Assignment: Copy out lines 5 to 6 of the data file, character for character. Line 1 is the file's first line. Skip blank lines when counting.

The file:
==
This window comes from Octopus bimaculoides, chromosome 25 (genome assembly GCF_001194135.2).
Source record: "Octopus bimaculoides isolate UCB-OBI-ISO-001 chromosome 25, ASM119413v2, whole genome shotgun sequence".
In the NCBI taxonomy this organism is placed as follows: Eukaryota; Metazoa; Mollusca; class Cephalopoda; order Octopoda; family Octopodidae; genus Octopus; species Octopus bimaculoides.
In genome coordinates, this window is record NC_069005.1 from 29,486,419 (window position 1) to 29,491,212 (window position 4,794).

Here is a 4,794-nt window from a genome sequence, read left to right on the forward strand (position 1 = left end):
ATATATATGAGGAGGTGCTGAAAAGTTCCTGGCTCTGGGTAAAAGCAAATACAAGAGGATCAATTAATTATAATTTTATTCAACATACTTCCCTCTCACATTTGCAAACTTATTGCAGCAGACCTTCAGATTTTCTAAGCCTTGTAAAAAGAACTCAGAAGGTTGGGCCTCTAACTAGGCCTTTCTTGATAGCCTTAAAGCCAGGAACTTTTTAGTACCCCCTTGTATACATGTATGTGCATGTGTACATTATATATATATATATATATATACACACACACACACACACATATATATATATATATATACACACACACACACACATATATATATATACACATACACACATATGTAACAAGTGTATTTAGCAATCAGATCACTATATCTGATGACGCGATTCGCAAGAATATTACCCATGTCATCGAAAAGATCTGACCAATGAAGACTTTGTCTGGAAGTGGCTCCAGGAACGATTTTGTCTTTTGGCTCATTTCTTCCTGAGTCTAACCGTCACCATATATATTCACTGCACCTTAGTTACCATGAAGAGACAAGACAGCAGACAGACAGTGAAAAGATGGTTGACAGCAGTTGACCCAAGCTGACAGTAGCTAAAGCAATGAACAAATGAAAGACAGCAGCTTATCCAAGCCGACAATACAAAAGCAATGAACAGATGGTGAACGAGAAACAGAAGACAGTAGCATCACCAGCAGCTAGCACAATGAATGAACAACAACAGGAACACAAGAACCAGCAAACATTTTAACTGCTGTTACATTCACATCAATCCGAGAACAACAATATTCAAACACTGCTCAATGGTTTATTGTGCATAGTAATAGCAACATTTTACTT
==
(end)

Here is a 4,794-nt window from a genome sequence, read left to right on the forward strand (position 1 = left end):
ATATATATGAGGAGGTGCTGAAAAGTTCCTGGCTCTGGGTAAAAGCAAATACAAGAGGATCAATTAATTATAATTTTATTCAACATACTTCCCTCTCACATTTGCAAACTTATTGCAGCAGACCTTCAGATTTTCTAAGCCTTGTAAAAAGAACTCAGAAGGTTGGGCCTCTAACTAGGCCTTTCTTGATAGCCTTAAAGCCAGGAACTTTTTAGTACCCCCTTGTATACATGTATGTGCATGTGTACATTATATATATATATATATATATACACACACACACACACACATATATATATATATATATACACACACACACACACATATATATATATACACATACACACATATGTAACAAGTGTATTTAGCAATCAGATCACTATATCTGATGACGCGATTCGCAAGAATATTACCCATGTCATCGAAAAGATCTGACCAATGAAGACTTTGTCTGGAAGTGGCTCCAGGAACGATTTTGTCTTTTGGCTCATTTCTTCCTGAGTCTAACCGTCACCATATATATTCACTGCACCTTAGTTACCATGAAGAGACAAGACAGCAGACAGACAGTGAAAAGATGGTTGACAGCAGTTGACCCAAGCTGACAGTAGCTAAAGCAATGAACAAATGAAAGACAGCAGCTTATCCAAGCCGACAATACAAAAGCAATGAACAGATGGTGAACGAGAAACAGAAGACAGTAGCATCACCAGCAGCTAGCACAATGAATGAACAACAACAGGAACACAAGAACCAGCAAACATTTTAACTGCTGTTACATTCACATCAATCCGAGAACAACAATATTCAAACACTGCTCAATGGTTTATTGTGCATAGTAATAGCAACATTTTACTT